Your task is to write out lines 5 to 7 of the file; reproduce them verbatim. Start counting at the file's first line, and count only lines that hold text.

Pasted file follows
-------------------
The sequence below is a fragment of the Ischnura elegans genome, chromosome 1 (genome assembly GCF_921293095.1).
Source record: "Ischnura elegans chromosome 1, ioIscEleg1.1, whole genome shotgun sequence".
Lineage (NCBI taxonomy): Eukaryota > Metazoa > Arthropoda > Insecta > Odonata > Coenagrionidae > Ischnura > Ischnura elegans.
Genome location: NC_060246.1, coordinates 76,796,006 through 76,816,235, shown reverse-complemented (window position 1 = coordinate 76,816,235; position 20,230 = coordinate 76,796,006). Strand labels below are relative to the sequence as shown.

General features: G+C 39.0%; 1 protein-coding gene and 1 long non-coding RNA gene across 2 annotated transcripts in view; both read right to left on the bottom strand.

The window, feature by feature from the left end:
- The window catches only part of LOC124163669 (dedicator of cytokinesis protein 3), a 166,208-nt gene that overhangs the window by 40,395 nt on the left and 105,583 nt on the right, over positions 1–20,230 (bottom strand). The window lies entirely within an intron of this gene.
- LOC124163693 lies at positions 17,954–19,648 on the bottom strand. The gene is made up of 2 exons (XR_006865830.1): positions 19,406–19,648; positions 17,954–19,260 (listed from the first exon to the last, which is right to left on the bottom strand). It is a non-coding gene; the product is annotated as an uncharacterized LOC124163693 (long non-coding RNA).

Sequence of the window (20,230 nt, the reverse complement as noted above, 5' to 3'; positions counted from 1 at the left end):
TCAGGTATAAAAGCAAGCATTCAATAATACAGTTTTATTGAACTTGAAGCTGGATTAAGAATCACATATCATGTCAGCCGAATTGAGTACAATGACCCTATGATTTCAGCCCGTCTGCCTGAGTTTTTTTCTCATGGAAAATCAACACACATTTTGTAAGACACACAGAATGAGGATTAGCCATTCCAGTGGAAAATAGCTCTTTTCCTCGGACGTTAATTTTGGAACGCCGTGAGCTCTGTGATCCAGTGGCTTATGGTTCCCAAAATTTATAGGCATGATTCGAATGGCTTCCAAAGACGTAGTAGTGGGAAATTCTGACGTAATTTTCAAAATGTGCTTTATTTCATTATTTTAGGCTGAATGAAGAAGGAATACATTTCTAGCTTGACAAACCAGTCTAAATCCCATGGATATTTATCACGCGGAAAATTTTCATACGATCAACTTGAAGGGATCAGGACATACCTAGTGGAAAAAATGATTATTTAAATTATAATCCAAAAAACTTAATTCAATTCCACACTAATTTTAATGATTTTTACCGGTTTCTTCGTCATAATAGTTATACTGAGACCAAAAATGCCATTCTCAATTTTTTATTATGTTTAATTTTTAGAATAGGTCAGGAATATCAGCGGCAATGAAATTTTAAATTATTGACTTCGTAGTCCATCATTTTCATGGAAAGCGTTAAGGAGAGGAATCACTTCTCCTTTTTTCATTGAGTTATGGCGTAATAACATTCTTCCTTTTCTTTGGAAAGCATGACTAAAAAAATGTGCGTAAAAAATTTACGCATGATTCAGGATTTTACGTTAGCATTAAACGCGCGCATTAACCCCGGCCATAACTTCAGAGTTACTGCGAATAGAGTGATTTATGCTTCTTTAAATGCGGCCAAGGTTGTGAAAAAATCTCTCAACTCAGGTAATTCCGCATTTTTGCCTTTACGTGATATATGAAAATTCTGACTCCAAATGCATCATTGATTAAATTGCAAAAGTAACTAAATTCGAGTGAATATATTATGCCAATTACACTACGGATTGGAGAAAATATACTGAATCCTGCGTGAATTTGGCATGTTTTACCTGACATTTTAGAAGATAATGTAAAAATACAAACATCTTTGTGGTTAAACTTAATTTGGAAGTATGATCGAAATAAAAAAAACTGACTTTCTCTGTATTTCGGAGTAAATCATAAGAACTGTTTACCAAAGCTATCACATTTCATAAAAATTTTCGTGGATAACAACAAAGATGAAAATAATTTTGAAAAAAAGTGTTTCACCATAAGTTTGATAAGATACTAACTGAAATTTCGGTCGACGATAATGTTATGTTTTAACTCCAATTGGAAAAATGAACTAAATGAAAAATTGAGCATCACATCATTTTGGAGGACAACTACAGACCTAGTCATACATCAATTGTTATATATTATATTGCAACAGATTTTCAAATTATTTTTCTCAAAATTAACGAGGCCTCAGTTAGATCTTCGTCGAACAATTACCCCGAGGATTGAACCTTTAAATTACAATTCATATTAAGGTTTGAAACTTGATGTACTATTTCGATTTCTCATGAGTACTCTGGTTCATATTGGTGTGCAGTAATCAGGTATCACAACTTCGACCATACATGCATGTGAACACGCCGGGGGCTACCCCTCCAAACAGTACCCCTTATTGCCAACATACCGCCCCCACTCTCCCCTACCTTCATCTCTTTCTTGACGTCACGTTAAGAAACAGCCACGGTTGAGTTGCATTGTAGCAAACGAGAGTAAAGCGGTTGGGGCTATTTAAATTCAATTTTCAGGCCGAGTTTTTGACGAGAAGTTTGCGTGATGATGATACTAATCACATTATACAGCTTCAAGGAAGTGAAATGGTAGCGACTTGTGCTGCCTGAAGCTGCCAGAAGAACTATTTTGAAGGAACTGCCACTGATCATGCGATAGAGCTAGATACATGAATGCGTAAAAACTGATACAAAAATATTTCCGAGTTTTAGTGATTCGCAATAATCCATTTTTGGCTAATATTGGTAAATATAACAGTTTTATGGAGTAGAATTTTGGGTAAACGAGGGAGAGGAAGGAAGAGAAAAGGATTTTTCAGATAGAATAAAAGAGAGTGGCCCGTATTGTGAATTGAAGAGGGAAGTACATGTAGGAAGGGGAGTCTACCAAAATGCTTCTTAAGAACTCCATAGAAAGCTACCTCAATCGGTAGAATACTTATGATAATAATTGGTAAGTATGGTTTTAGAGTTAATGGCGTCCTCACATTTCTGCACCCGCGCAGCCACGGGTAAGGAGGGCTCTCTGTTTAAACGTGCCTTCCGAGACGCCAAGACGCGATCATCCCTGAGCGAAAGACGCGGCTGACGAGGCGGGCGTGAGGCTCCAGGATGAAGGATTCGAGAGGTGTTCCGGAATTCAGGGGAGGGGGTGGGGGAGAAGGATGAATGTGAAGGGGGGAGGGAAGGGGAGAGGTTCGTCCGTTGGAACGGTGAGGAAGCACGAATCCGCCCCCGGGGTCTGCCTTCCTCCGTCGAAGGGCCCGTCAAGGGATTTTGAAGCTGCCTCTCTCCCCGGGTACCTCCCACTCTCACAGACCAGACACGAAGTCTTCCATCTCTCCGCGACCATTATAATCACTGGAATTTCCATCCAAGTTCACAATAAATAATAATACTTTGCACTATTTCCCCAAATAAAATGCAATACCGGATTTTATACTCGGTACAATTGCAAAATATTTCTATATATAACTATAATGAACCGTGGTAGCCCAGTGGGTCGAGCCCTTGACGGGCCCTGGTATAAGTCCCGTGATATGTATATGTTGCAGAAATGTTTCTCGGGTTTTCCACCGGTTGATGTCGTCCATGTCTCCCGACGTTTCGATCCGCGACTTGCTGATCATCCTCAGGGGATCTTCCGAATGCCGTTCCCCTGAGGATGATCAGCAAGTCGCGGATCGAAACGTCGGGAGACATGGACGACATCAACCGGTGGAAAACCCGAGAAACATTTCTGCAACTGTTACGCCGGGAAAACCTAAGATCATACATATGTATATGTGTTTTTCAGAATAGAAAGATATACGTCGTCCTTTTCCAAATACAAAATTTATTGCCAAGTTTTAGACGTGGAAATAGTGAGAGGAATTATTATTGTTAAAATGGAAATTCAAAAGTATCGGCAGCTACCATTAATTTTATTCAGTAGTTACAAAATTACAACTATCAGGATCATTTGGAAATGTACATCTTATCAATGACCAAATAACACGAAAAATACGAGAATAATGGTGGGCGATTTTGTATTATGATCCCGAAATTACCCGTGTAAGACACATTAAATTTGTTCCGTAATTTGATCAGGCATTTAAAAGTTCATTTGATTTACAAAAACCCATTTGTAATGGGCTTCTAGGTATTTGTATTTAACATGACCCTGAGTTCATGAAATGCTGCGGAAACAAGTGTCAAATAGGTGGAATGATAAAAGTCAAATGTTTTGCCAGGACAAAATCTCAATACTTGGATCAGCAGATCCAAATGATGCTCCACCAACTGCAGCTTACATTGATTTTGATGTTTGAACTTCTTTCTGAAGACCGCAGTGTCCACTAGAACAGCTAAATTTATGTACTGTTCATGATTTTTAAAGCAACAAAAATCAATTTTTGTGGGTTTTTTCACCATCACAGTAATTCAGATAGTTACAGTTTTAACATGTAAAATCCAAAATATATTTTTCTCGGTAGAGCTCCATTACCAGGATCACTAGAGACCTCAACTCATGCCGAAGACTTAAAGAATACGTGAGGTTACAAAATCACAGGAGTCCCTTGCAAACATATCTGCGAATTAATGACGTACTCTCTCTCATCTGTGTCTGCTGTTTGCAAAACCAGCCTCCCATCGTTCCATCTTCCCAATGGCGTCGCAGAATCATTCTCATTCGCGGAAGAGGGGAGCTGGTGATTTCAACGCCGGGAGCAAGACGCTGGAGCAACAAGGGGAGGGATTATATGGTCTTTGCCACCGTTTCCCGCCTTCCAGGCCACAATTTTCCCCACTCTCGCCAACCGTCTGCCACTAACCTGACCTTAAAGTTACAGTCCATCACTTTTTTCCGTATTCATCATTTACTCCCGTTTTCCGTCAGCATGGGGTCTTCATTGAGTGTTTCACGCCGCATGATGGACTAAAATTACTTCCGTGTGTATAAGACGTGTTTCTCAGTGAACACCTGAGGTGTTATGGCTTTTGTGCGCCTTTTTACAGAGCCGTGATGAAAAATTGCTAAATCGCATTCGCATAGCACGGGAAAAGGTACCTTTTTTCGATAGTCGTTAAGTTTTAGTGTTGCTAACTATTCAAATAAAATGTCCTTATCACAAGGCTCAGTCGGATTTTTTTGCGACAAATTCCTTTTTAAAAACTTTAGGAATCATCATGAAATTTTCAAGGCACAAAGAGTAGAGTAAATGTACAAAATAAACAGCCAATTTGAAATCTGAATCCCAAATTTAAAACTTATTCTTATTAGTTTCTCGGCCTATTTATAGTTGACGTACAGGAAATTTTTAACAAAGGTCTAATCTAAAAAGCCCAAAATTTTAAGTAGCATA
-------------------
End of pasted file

General features: G+C 39.0%; 1 protein-coding gene and 1 long non-coding RNA gene across 2 annotated transcripts in view; both read right to left on the bottom strand.

The window, feature by feature from the left end:
- The window catches only part of LOC124163669 (dedicator of cytokinesis protein 3), a 166,208-nt gene that overhangs the window by 40,395 nt on the left and 105,583 nt on the right, over positions 1–20,230 (bottom strand). The window lies entirely within an intron of this gene.